While hydroelectric projects generate a large amount of electricity without direct air pollution, waste products or CO2 emissions, and provide recreational and economic opportunities there are negative environmental consequences: Free-flowing river is held back and floods 100’s-1000’s of hectares Submerges ancient cultural and archeological sites Displaces people Impounded water holds more heat and contains less DO Destroys downriver ecosystems (ex: canyon cottonwoods, salmon, trout, shellfish, etc.) Siltation – accumulation of sediments on reservoir bottom In recent years, some dams are removed due to environmental concerns or heavy siltation Cottonwoods depend on sandbars to reproduce, salmon, trout and shellfish depend on seasonal flow of water

21 Oregon’s Marmot Dam was removed in 2007

22 The Sun’s energy can be captured directly
Passive solar energy Sustainable building design Solar cookers can boil several liters of water in an hour, cook chicken and rice in 2-5 hours 10,000 were distibuted in refugee camps in Darfur

23 The Sun’s energy can be captured directly
Active solar energy- capturing the energy of sunlight with the use of a pump or photovoltaic cell and generating electricity. Solar Water Heating Systems - cold water is heated as it passes through a solar collector, the into an insulated reservoir. Captures heat

24 Photovoltaic systems – captures light energy and convert to electricity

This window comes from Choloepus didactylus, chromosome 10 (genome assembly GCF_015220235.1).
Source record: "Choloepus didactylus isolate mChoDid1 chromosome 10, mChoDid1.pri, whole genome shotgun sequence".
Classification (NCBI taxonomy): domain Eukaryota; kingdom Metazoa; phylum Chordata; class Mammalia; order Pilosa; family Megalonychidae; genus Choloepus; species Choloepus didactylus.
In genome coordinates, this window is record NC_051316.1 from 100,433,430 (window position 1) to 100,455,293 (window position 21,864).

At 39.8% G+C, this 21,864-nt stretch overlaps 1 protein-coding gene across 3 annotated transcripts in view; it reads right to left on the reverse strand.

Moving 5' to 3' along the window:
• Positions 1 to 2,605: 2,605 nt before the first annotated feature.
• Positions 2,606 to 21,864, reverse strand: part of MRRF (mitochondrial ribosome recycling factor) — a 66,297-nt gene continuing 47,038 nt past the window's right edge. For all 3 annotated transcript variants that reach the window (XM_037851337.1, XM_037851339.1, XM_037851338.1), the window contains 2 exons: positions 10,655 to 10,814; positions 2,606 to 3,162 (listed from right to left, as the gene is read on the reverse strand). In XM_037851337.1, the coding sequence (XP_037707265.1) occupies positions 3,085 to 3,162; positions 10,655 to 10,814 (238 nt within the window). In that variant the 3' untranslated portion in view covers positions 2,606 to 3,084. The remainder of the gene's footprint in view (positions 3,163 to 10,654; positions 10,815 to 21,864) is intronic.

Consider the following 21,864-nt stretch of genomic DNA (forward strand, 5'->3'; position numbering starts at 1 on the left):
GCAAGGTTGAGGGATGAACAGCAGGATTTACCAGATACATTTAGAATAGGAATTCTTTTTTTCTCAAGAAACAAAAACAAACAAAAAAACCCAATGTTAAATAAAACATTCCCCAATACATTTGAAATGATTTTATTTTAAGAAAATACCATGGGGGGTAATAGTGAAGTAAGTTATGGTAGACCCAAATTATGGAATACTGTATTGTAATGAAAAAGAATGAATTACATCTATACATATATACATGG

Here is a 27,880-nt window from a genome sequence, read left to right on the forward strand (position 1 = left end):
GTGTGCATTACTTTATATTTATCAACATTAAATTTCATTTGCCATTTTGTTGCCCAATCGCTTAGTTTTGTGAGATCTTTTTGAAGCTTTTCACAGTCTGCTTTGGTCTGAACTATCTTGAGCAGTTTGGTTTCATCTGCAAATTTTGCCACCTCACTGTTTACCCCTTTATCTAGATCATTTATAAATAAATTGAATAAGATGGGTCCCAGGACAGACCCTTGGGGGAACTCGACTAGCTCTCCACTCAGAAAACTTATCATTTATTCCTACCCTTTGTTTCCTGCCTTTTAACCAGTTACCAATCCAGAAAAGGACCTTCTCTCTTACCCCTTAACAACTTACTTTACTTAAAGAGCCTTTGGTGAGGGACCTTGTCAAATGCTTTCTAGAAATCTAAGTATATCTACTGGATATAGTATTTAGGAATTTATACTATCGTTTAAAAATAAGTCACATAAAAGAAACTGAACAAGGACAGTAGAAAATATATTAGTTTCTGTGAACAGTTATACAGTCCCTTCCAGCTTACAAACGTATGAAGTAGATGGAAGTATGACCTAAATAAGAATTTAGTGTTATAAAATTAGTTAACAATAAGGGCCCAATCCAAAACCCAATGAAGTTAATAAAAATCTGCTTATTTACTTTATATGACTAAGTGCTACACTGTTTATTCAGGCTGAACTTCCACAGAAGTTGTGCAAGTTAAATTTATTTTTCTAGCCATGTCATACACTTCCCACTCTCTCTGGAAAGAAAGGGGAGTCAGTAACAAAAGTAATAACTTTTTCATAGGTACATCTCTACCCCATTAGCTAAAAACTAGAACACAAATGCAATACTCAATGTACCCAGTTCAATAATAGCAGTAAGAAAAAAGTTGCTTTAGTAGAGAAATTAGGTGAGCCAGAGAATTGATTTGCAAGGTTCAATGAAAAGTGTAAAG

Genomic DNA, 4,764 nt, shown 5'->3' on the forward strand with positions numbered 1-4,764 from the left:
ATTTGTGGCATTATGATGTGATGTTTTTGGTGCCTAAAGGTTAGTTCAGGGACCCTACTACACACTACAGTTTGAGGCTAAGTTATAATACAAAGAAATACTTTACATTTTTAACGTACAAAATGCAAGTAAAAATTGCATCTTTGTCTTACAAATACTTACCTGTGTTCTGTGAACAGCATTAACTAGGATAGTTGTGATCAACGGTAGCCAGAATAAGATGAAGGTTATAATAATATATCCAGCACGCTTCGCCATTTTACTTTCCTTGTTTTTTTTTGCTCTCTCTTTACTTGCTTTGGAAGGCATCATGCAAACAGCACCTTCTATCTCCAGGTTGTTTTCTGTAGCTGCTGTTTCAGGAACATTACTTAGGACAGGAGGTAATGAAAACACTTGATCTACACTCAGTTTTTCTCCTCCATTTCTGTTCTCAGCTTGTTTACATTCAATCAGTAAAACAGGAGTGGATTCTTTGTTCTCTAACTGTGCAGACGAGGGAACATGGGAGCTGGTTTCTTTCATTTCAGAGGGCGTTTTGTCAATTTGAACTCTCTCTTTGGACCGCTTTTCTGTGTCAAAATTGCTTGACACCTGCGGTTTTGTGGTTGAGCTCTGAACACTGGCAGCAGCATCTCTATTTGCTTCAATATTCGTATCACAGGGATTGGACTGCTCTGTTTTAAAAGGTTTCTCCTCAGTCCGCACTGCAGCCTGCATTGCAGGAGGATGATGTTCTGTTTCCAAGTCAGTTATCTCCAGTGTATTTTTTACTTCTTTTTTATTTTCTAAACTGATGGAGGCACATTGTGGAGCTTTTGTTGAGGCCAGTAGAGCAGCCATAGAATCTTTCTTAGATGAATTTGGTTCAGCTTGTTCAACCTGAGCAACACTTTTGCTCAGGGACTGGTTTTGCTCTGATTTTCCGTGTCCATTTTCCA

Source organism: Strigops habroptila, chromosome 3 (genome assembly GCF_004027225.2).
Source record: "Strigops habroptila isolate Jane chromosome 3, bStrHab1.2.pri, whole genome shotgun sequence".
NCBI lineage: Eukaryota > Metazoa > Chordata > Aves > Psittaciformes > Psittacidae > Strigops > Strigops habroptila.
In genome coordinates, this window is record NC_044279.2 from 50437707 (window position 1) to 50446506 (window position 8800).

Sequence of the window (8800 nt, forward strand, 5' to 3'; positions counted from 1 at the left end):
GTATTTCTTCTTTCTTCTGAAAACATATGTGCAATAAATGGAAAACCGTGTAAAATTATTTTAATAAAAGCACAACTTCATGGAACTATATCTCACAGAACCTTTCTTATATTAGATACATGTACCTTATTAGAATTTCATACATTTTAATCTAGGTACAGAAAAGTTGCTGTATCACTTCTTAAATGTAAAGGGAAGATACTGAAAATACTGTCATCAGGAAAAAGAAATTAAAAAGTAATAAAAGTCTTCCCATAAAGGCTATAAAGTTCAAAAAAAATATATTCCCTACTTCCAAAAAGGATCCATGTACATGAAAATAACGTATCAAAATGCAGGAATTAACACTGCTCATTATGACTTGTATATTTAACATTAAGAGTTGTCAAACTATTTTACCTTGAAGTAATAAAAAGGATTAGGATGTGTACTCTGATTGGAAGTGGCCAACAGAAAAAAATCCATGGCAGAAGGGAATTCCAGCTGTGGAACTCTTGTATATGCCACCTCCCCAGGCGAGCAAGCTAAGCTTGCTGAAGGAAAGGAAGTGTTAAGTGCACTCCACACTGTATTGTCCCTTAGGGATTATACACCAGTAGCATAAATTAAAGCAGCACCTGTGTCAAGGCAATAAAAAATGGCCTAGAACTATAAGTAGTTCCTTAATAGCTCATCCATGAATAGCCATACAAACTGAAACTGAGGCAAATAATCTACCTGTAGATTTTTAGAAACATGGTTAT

Use thin, ultra-clean layers of semiconductors 12-20% efficient

25 Concentrated solar thermal electricity generation - capable of generating 35 MW, but use large amounts of land Evaporates water to produce steam

26 Earth’s internal heat produces geothermal energy
Geothermal energy- using the heat from natural radioactive decay of elements deep within Earth as well as heat coming from Earth. Heat from magma warms groundwater, which can be used as a direct heat source or as a means to generate electricity. The heat source is non-depletable, but the groundwater it heats is nonrenewable if not used sustainably. Ground source heat pumps can be used to heat and cool residential and commercial buildings.

27 Uses 30-70% less energy to heat and cool buildings

28 Wind energy is the most rapidly growing source of electricity
Winds are the result of uneven heating of the Earth’s surface by the sun Wind energy- using a wind turbine to convert kinetic energy into electrical energy. U.S. has largest wind generating capacity in the world; yet, we obtain <1% of electricity from wind Warm air rises; cooler, denser air sinks, creating circulation patterns similar to a pot of boiling water. The Sun drives this air circulation

29 Generating Wind Energy

30 Pros of Wind Energy Wind energy is a green energy source and does not cause pollution. The potential of wind power is enormous – 20 times more than what the entire human population needs. Wind power is renewable and there is no way we can run out of it (since wind energy originates from the sun). Wind turbines are incredible space-efficient. The largest of them generate enough electricity to power 600 U.S. homes. Wind power only accounts for about 2.5% of total worldwide electricity production, but is growing at a promising rate of 25% per year (2010). Prices have decreased over 80% since 1980 and are expected to keep decreasing. The operational costs associated with wind power are low. Good domestic potential: Residential wind turbines yields energy savings and protects homeowners from power outages.